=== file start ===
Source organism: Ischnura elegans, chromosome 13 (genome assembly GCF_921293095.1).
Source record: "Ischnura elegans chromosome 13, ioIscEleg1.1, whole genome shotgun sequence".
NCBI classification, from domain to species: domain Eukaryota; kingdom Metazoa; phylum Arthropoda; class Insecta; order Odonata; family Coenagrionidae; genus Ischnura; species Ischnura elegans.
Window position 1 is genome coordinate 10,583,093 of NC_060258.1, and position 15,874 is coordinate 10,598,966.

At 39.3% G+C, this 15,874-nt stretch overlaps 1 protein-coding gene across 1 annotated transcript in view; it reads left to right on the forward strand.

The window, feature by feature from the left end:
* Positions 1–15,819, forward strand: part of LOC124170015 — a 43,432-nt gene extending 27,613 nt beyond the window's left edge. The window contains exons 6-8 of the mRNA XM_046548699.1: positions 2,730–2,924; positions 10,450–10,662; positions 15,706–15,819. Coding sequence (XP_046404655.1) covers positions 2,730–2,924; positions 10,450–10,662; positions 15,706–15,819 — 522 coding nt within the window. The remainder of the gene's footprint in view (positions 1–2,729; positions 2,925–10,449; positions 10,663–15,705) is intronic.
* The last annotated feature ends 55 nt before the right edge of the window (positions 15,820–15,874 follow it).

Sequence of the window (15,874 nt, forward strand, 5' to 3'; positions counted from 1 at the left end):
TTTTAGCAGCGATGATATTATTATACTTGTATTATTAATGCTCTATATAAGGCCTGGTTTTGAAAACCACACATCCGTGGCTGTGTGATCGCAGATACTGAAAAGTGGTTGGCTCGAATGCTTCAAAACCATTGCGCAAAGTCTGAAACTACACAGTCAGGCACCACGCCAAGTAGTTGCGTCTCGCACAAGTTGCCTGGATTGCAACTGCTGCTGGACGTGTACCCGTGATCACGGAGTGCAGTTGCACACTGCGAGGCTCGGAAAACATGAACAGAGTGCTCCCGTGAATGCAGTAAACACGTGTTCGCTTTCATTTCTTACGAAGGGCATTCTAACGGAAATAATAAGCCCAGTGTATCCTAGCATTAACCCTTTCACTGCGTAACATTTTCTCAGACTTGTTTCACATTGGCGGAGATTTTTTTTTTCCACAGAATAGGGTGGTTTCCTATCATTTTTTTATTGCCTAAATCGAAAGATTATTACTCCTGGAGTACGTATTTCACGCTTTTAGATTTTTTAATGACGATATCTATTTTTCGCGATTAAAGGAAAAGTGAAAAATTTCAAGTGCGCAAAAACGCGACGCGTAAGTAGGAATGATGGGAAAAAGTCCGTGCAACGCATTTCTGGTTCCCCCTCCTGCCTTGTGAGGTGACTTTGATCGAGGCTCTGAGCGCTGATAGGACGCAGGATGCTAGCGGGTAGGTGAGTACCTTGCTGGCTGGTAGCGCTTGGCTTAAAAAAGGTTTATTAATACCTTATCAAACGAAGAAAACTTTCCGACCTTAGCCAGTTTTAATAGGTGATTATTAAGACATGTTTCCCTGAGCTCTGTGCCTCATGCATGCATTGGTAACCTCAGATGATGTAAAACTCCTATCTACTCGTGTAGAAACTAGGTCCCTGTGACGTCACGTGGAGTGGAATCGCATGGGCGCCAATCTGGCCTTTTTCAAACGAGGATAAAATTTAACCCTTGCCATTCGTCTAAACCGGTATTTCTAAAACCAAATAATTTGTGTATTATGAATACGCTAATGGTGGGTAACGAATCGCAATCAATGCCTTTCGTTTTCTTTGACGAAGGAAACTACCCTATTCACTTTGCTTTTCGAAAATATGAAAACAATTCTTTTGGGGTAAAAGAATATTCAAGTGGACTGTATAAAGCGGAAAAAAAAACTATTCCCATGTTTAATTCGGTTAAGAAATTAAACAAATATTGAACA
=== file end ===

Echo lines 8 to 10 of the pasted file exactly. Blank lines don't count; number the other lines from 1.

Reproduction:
* The last annotated feature ends 55 nt before the right edge of the window (positions 15,820–15,874 follow it).

Sequence of the window (15,874 nt, forward strand, 5' to 3'; positions counted from 1 at the left end):
TTTTAGCAGCGATGATATTATTATACTTGTATTATTAATGCTCTATATAAGGCCTGGTTTTGAAAACCACACATCCGTGGCTGTGTGATCGCAGATACTGAAAAGTGGTTGGCTCGAATGCTTCAAAACCATTGCGCAAAGTCTGAAACTACACAGTCAGGCACCACGCCAAGTAGTTGCGTCTCGCACAAGTTGCCTGGATTGCAACTGCTGCTGGACGTGTACCCGTGATCACGGAGTGCAGTTGCACACTGCGAGGCTCGGAAAACATGAACAGAGTGCTCCCGTGAATGCAGTAAACACGTGTTCGCTTTCATTTCTTACGAAGGGCATTCTAACGGAAATAATAAGCCCAGTGTATCCTAGCATTAACCCTTTCACTGCGTAACATTTTCTCAGACTTGTTTCACATTGGCGGAGATTTTTTTTTTCCACAGAATAGGGTGGTTTCCTATCATTTTTTTATTGCCTAAATCGAAAGATTATTACTCCTGGAGTACGTATTTCACGCTTTTAGATTTTTTAATGACGATATCTATTTTTCGCGATTAAAGGAAAAGTGAAAAATTTCAAGTGCGCAAAAACGCGACGCGTAAGTAGGAATGATGGGAAAAAGTCCGTGCAACGCATTTCTGGTTCCCCCTCCTGCCTTGTGAGGTGACTTTGATCGAGGCTCTGAGCGCTGATAGGACGCAGGATGCTAGCGGGTAGGTGAGTACCTTGCTGGCTGGTAGCGCTTGGCTTAAAAAAGGTTTATTAATACCTTATCAAACGAAGAAAACTTTCCGACCTTAGCCAGTTTTAATAGGTGATTATTAAGACATGTTTCCCTGAGCTCTGTGCCTCATGCATGCATTGGTAACCTCAGATGATGTAAAACTCCTATCTACTCGTGTAGAAACTAGGTCCCTGTGACGTCACGTGGAGTGGAATCGCATGGGCGCCAATCTGGCCTTTTTCAAACGAGGATAAAATTTAACCCTTGCCATTCGTCTAAACCGGTATTTCTAAAACCAAATAATTTGTGTATTATGAATACGCTAATGGTGGGTAACGAATCGCAATCAATGCCTTTCGTTTTCTTTGACGAAGGAAACTACCCTATTCACTTTGCTTTTCGAAAATATGAAAACAATTCTTTTGGGGTAAAAGAATATTCAAGTGGACTGTATAAAGCGGAAAAAAAAACTATTCCCATGTTTAATTCGGTTAAGAAATTAAACAAATATTGAACA